The Science Blogs Web Archive provides resources for scholars and others conducting research on science writing, research, teaching and communication, as well as scientific discourse in the United States. Science blogs are online journals or diaries and thus enhance the Library’s analog collection of science periodicals and manuscripts by providing content that reflects observations and understanding of science in the 21st century. The archive was created to ensure the preservation and collection of digital materials which produce original thought and observations in all major scientific disciplines (earth sciences, physical sciences, and life sciences) for all audience levels.
I’m collecting information and writing reports (and lots of other things)
In the works:
A communications plan to support my proof of concept (POC)* recapped below
A nonfiction book proposal
List of reasons people use to reject adoption of the metric system.
A situation analysis
I’m building out this webpage so I can include additional resources and information
They are all interrelated.
The importance of the proof of concept
My idea of a proof of concept in this situation is bigger than the book proposal (however, I will need to a book proposal to “sell” the metric system idea to agents/publishers).
My idea of proof of concept is based, in part, on the idea that all good ideas should begin with:
“Don’t tell me, show me.”
In the case of this project, the “tell” is “The United States should switch to the metric system.” The “show me” rests with the potential and demonstrative improvements to our medical and education systems, time and productivity savings, and even things like environment impacts. And then, of course, I have to spell out why these “shows” are important and that the concepts are connected. These ideas will have a substantive place in my book America’s Biggest Miscalculation.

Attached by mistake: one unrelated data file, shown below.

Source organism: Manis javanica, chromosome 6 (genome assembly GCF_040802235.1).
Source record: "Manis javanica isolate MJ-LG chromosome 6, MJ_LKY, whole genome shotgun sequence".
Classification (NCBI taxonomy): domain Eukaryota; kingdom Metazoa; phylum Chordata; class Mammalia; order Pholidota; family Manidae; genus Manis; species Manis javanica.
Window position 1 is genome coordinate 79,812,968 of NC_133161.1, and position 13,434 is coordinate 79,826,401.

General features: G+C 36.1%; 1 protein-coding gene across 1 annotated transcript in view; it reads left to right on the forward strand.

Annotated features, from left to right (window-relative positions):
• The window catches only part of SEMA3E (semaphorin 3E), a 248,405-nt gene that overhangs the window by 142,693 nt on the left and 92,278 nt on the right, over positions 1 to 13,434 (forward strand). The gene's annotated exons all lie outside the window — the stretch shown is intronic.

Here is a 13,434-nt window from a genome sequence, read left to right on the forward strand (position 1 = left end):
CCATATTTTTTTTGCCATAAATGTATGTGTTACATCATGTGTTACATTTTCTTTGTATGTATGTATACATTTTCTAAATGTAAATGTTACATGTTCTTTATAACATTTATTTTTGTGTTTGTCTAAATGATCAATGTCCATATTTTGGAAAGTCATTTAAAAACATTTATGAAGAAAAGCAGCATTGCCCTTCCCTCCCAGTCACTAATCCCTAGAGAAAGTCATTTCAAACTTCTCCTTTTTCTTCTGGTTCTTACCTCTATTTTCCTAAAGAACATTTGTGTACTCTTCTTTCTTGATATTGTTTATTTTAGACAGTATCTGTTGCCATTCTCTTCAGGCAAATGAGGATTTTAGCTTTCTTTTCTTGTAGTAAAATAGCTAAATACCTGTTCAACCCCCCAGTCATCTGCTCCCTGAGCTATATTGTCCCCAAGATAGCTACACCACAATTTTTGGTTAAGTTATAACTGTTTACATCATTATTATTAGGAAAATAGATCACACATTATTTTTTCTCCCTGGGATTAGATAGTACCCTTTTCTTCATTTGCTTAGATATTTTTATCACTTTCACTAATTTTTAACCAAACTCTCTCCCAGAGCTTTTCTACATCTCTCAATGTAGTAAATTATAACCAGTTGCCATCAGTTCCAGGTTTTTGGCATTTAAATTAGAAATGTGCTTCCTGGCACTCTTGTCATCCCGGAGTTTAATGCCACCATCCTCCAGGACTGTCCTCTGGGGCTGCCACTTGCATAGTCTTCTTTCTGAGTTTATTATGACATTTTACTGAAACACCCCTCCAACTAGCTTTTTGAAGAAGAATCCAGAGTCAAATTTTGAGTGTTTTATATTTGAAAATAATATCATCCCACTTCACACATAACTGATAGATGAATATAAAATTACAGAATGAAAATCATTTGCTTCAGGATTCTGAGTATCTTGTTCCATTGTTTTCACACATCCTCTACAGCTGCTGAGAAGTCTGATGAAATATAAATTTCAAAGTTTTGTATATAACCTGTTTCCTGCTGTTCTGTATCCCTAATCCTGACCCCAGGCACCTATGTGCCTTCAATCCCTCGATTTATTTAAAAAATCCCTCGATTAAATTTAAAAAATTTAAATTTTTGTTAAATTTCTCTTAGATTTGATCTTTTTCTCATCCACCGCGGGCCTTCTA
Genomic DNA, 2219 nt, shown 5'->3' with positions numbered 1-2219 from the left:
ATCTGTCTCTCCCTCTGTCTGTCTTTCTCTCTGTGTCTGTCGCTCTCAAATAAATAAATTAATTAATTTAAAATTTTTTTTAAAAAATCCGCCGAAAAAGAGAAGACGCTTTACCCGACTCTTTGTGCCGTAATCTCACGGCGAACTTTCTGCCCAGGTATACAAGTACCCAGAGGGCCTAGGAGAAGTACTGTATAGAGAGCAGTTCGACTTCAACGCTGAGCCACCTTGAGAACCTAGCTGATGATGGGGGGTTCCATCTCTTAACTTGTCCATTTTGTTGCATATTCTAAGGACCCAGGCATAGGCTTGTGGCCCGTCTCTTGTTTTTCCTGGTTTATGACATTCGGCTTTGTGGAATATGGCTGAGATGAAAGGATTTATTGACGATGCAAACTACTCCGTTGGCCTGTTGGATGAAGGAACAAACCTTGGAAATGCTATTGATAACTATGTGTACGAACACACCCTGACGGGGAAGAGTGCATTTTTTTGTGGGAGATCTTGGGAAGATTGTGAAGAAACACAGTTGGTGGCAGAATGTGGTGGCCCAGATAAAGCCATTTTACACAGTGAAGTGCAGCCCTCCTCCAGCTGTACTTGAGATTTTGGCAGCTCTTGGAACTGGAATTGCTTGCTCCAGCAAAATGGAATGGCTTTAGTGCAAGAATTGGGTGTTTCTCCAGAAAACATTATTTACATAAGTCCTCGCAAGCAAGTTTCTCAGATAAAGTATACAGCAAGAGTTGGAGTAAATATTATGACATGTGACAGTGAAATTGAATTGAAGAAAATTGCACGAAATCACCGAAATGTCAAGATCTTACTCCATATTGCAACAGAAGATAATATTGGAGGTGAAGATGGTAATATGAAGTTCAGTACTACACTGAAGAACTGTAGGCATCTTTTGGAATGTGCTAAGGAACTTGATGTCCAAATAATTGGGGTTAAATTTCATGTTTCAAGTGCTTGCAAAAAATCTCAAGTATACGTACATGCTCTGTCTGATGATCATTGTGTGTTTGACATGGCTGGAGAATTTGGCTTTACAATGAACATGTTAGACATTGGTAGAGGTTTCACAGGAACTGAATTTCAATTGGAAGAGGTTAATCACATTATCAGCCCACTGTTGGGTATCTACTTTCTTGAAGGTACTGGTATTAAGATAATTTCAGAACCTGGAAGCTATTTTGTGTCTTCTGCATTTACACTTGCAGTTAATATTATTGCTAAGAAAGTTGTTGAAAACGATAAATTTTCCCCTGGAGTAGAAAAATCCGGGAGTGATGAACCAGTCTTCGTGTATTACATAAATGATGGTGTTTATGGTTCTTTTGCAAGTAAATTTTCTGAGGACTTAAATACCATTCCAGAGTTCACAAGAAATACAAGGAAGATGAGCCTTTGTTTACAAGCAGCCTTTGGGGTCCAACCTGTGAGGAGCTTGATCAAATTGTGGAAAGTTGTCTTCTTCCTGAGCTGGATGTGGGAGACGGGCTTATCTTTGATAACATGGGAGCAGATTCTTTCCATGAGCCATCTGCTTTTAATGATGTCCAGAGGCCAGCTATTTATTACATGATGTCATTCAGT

If there is no good “why” behind why an idea/concept is important and relevant, it’s unlikely to move very far forward in a legitimate way.
Is that why, as children, we were invited to “Show and tell” and not just to “Tell” or “Show”? Did we not learn nothing from that early experience? Context matters, history matters, good sources matter.
Science works on proof of concept
Within the science-based environment from which I came (Los Alamos National Laboratory), these concepts could be earth shatteringly important, cost millions or billions of dollars and add to our fundamental understanding of how the universe works. And for the really big stuff (think high-energy physics sorts of things where you have unbelievably expensive and complex custom equipment) it takes more resources, partnerships (national and international), and some of the smartest and most dedicated scientists in the world to pursue their work.
Luckily, my bar is FAR lower than that, but I will still need to compete for funding and attention from agents and publisher to get this work done, and if these folks pick the metric system work, they’re likely passing on other opportunities. To be successful, I have to convince people that this work is important, could contribute to the health and education within our society, but it has be be able to sell copies of the book. That’s last but not least.
With some new concepts and ideas in mind (from the Nonfiction Authors Association conference, see previous post), I’ve realized just how much the situation analysis feeds into my needs for the book. The better I understand this issue, and from every possible angle I can think of, the better off I will ultimately be.
The purpose of my situation analysis is to coalesce my ideas and observations into a “bite-sized” report that presents the current lay of the land.
Recall, our last real attempt at metric system adoption was in the mid-1970s. The federal government generated thousands and thousands of pages of reports on why switching to the metric system was a good idea or rather “A decision whose time has come [PDF].” (Caution: It’s one of the 1970s documents and it’s 191 pages.) Then came failure—not complete, but in many, many ways.
Fast forward almost 40 years and here we are, but where is that exactly?